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    Fan Fiction in a Literary Context

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    Fan Fiction in a Literary Context For most people, John F. Kennedy Jr was a character in a play, a character in a story, just the way Sherlock Holmes was. When he's lost, then people react very emotionally. Constantly rehearsing the details of somebody's life and death shows that people are trying to continue the story. We always try to do that when the story ends before we're prepared for the ending. - Neil Postman, chairman of the department of culture and communication at New York University[1]

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    breastplate and helmet for Achilles. The armor he forges is indestructible and worthy of a god. Through Homer's description of the shield and how it is forged, the reader can begin to understand the importance and value of this device in a literary context. The two cities depicted on the shield represent a city in Greece and Troy. One of the cities is filled with men dancing and singing and brides marching through the streets, while the other is circled by an army. This army has

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    meaning behind the list, there is no text or context to the narrative. Without a context a text will always be just a list and not a narrative. However by giving more details about the list and giving the readers cues to connect the items or events can change a text list into a narrative. Poststructuralism stresses that the meaning found in text is different for everybody as everyone brings their previous readings and understandings to the text. Under this

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    The History and Literary Context of Silas Marner Silas Marner was written in 1860 by Mary Ann (Marian) Evans, better known under the pen name of George Eliot. She used this name for several reasons; for one, she'd had affairs with a variety of unsuitable men, which was greatly frowned upon in those days, and she rightly thought this could affect her career as a successful novelist. For another reason, women authors were looked down upon by critics and indeed, society, so she felt sure she

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    The Awakening and The Yellow Wallpaper

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    the modern feminist movement. Second, each text is a gatekeeper of a new literary history. Kate Chopin and Charlotte Perkins Gilman seem to initiate a new phase in textual history where literary conventions are revised to serve an ideology representative of the "new" feminine presence. Two conventions in particular seem of central importance: "marriage" and "propriety". Donald Keesey, editor of the critical collection Contexts for Criticism, describes "convention" for us as, devices of structure

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    irony

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    Abstract My paper deals with responses to conversational irony in two different contexts. As an interaction analyst I am interested in how interlocutors co-construct the whole conversational sequence, in what they do with the ironic act in reacting to it. I combine data analytic methods from interactional sociolinguistics with questions from cognition theory. I shall point out how the interaction analysis of different response types contributes to the development of irony theory. A look at two data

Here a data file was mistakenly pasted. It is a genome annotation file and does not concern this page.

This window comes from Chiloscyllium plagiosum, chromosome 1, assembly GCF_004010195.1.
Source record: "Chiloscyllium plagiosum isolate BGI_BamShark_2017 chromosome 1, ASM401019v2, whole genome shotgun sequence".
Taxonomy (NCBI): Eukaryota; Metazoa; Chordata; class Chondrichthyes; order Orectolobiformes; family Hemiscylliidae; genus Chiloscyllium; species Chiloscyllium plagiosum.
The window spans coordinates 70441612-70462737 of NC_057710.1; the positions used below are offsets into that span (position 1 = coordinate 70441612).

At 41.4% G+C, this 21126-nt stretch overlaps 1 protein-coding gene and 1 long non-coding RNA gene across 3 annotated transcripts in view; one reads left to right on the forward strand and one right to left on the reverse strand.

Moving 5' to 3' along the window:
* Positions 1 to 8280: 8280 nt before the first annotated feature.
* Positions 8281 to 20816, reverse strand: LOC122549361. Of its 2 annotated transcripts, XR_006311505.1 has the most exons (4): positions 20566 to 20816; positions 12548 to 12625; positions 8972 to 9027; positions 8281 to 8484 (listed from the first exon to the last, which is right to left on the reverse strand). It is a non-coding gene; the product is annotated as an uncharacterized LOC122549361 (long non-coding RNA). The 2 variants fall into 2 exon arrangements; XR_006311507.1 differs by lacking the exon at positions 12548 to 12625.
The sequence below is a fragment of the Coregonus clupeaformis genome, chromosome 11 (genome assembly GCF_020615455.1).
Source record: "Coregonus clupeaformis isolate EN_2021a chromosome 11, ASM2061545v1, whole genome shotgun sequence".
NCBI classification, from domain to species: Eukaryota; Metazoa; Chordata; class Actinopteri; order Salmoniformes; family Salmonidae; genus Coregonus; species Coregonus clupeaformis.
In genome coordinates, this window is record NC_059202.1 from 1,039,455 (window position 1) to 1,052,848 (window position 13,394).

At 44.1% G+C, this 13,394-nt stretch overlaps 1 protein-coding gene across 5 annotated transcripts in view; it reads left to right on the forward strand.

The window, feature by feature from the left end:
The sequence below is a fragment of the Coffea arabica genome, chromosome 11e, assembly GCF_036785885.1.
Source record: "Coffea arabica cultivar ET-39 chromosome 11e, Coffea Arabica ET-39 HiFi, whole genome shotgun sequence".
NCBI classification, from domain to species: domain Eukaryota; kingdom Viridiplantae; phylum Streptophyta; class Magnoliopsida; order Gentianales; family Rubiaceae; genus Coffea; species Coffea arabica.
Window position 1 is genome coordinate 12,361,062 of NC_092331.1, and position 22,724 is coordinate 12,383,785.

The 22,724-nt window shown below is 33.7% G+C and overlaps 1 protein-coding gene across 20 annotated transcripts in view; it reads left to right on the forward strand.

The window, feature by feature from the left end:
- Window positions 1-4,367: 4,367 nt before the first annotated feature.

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    Yamashita's Tropic of Orange

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    twentieth century, magical realism was coined by German art critic Franz Roh in 1925 and is commonly-held as a literary movement championed and mastered by Latin American authors (Marquez, Llosa, Fuentes), resonating internationally with the earlier experiments of Gogol, James, Kafka, Flaubert and the Weimar Republic, and now recycled as a counter-hegemonic global commodity in postcolonial contexts (Rushdie, Okri). What defines this writing, then, and how does it function? Why does Yamashita use this form

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    The Context and Contents of Priscianus of Lydia's Solutionum ad Chosroem ABSTRACT: Priscianus of Lydia’s Solutionum ad Chosroem is a series of answers to questions asked at a philosophical debate held at the Sasanian court c. 530 CE. Priscianus of Lydia was one of seven non-Christian philosophers from the Byzantine Empire who journeyed to the Sasanian Empire to take part in the debate. Long overlooked in the history of philosophy, Priscianus of Lydia’s text represents a branch of Neoplatonism

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    Importance of Thinking in Troilus and Criseyde and Hamlet Troilus and Hamlet have much in common. Both have represented the quintessential tragic heroes of two literary periods. Both lovers, Troilus and Hamlet lose what they love despite their earth-shaking groans. Both are surrounded by traitors and are traitorous in kind. Both are embattled and--this is no secret--both die. But somewhere on that mortal coil on which they are both strung, they confront a similar question, a question which divides

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    Musical Expression and Musical Meaning in Context 1. Some preliminaries. There is a growing body of work in the philosophy of music and musical aesthetics that has considered the various ways that music can be meaningful: music as representational (that is, musical depictions of persons, places, processes, or events); musical as quasi-linguistic reference (as when a musical figure underscores the presence of a character in a film or opera), and most especially, music as emotionally expressive

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